Farewell 3 Great Souls

We’ve lost some truly great souls over the last few months. Howard Morrison had his final curtain call and his send off became a national event. His talent as a singer was in some way eclipsed by his greater ability to cross cultural boundaries, bringing people and cultures together through his art; his funeral testimony to that. It was the first time I’ve heard a pakeha newsreader on TV one speak for so long in Maori on prime time without sounding like they’d just spent the last half hour practising and then had to madly race through it without having any idea what it meant. We seemed to be watching the first baby steps towards a genuine biculturalism.

In August, Alistair Campbell, arguably one of New Zealand’s finest poets died. Somehow it was comforting to know that the author of such great poems as ‘Wild Honey’, or, more recently ‘It’s love isn’t it?’, was still alive somewhere in New Zealand. I’d like to think that he and Baxter had a few on his arrival at wherever good poets go but also hope that his work, like Baxter’s, doesn’t get relegated to the odd NCEA exam or New Zealand anthology but instead, like the great Spanish speaking poets became part of our larger cultural heritage.
Mr. Campbell also knew a thing or two about living with different cultures. A boy from the islands, he came to Dunedin in the 1950’s to a boarding school having lost his mother at only eight. Antarctic or Himalayan survival stories fail to impress in the same way that the emotional survival story of the young Alistair does. He must have been the only Pacific Islander there, in a frigidly pakeha 1950’s world. Yet his work is infused with warmth and humanity and while he mastered the stringently academic English of his environment – his poems still manage to carry with them the naïve charm and lilt of the islands.

On Monday night the world lost another great soul – one perhaps who is not so well known here in New Zealand but who is being mourned all over South America and in many places in Europe. How a woman from such a poor dusty forgotten place as Tucuman in Argentina managed to record her work with everyone from Nana Mouskouri to Shakira and all the Spanish greats in between – who sold out Carnegie Hall in 2004 when she was already in her 70s and who managed to get the world’s very richest people singing poor peoples’ songs is testimony to her talent. Mercedes Sosa had a spectacular voice. I went to her come-back concert in Argentina in 1998 and watched her throw away her microphone when the sound system broke down. Instead of waiting for the technicians she carried on without it and, already ageing and in poor health her voice still filled the entire auditorium. From the cheap seats at the back her voice resonated around us until the entire audience was singing with her. She had the ability to cross cultural and class barriers and move people with the simple beauty of her art.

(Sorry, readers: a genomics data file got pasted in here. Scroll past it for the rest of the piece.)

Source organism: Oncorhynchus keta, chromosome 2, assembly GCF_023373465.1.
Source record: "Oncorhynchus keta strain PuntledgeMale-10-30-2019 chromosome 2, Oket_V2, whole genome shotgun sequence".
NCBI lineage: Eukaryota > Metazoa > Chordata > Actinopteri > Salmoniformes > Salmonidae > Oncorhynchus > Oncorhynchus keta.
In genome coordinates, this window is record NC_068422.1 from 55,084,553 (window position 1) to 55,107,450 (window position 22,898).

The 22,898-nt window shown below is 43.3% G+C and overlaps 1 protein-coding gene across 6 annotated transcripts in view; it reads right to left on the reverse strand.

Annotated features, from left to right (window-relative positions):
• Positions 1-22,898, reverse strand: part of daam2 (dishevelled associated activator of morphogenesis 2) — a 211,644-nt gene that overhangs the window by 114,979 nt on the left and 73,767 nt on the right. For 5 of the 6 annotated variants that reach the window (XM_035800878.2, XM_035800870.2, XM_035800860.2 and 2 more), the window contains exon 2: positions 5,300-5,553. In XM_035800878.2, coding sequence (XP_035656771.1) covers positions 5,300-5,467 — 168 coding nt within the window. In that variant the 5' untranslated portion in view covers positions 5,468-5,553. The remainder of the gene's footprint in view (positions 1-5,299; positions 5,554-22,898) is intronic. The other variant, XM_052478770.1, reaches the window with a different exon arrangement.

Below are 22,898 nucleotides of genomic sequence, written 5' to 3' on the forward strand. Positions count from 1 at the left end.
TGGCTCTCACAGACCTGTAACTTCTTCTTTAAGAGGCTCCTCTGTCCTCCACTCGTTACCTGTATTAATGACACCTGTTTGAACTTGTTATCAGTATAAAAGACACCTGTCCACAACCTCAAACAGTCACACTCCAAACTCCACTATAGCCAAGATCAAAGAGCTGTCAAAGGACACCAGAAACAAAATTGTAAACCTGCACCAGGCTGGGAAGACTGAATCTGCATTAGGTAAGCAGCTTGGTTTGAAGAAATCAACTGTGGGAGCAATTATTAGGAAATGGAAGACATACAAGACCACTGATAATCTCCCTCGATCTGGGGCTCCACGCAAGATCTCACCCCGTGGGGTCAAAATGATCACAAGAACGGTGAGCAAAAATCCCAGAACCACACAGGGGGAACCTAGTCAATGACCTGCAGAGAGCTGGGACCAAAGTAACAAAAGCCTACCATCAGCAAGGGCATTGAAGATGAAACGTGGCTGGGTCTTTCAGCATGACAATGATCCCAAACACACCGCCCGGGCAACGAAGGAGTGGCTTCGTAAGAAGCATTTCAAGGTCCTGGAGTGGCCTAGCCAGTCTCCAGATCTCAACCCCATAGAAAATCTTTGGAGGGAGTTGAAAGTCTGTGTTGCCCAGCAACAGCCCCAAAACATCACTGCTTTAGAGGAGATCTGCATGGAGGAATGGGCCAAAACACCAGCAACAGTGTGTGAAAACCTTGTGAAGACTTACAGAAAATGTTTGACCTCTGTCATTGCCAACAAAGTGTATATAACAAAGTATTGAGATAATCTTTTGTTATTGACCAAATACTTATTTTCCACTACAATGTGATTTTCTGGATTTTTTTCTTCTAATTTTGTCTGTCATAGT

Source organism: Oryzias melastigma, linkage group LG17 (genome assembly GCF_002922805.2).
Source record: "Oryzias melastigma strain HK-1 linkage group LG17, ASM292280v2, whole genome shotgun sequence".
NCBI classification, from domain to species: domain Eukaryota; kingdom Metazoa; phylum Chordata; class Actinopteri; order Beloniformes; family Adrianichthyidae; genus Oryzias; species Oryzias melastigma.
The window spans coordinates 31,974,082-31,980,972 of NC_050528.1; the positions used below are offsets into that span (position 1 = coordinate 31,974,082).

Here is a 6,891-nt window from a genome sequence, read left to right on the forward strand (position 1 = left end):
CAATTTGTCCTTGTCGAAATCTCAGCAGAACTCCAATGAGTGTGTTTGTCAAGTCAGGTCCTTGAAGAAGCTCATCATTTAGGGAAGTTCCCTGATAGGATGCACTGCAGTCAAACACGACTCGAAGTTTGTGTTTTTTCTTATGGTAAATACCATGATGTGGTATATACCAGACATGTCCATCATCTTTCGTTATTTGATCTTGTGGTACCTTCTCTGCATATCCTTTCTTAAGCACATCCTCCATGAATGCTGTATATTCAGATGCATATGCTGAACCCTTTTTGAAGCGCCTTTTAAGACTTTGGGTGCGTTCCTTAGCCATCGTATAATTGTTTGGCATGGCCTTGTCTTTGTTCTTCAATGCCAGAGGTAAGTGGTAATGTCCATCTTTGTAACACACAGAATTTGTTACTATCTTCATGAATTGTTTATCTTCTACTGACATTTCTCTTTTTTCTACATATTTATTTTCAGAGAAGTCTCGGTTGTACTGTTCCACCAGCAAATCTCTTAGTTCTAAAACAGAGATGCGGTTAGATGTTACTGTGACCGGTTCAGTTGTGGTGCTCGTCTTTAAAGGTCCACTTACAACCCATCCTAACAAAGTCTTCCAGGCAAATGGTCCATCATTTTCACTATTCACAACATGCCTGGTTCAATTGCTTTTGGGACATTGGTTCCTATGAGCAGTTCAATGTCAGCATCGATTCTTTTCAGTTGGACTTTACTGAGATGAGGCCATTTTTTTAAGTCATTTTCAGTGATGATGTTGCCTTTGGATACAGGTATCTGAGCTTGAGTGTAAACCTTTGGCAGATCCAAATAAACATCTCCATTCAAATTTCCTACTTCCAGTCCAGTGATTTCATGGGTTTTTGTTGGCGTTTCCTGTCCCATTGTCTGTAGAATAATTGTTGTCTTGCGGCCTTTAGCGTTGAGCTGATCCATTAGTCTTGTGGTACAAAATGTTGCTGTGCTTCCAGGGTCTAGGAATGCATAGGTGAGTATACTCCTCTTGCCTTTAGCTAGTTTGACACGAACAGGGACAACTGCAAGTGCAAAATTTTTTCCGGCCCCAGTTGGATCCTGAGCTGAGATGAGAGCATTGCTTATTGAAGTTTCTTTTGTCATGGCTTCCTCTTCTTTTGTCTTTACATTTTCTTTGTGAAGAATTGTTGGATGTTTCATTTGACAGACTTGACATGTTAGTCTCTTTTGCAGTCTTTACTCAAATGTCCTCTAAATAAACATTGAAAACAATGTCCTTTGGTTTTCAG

There are two excellent reasons to learn Spanish – one is Pablo’ Neruda’s poetry, the other would definitely be Mercedes Sosa’s songs. Exiled from Argentina in the 70’s after she was arrested on stage during a concert at a time when many artists were killed for protesting against the military regime of the times, she could have become one of the more than 30,000 ‘disappeared’. Instead, from the living death of exile her renditions of songs like ‘Como le pido a dios’(I only ask of God) and ‘Como la cigarra’ (Like the Cicada) became left wing hymns for whole nations in what must have seemed like a never ending struggle against oppression. They also became personal rallying calls long after the civil wars had finished, helping get people through their own hard times. ‘Gracias a la Vida’ her song thanking life itself for all the good simple pleasures is one of the most beautiful pieces of poetry ever sung. Gracias Negra – I truly loved your work.

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